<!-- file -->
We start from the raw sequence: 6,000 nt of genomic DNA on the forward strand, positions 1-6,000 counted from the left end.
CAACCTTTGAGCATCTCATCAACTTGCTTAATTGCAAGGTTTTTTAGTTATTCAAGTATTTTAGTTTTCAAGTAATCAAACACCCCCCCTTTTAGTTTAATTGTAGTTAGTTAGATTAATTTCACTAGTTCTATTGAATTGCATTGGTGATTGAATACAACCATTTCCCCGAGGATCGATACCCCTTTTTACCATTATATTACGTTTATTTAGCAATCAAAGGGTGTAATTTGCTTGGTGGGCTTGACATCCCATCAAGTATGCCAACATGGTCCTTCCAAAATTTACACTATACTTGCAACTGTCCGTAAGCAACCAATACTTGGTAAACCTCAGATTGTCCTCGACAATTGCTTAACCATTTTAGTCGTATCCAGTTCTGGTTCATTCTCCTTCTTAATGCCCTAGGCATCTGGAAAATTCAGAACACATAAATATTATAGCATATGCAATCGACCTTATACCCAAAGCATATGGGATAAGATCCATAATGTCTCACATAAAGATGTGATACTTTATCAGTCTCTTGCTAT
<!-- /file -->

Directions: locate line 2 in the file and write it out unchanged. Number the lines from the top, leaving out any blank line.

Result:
CAACCTTTGAGCATCTCATCAACTTGCTTAATTGCAAGGTTTTTTAGTTATTCAAGTATTTTAGTTTTCAAGTAATCAAACACCCCCCCTTTTAGTTTAATTGTAGTTAGTTAGATTAATTTCACTAGTTCTATTGAATTGCATTGGTGATTGAATACAACCATTTCCCCGAGGATCGATACCCCTTTTTACCATTATATTACGTTTATTTAGCAATCAAAGGGTGTAATTTGCTTGGTGGGCTTGACATCCCATCAAGTATGCCAACATGGTCCTTCCAAAATTTACACTATACTTGCAACTGTCCGTAAGCAACCAATACTTGGTAAACCTCAGATTGTCCTCGACAATTGCTTAACCATTTTAGTCGTATCCAGTTCTGGTTCATTCTCCTTCTTAATGCCCTAGGCATCTGGAAAATTCAGAACACATAAATATTATAGCATATGCAATCGACCTTATACCCAAAGCATATGGGATAAGATCCATAATGTCTCACATAAAGATGTGATACTTTATCAGTCTCTTGCTAT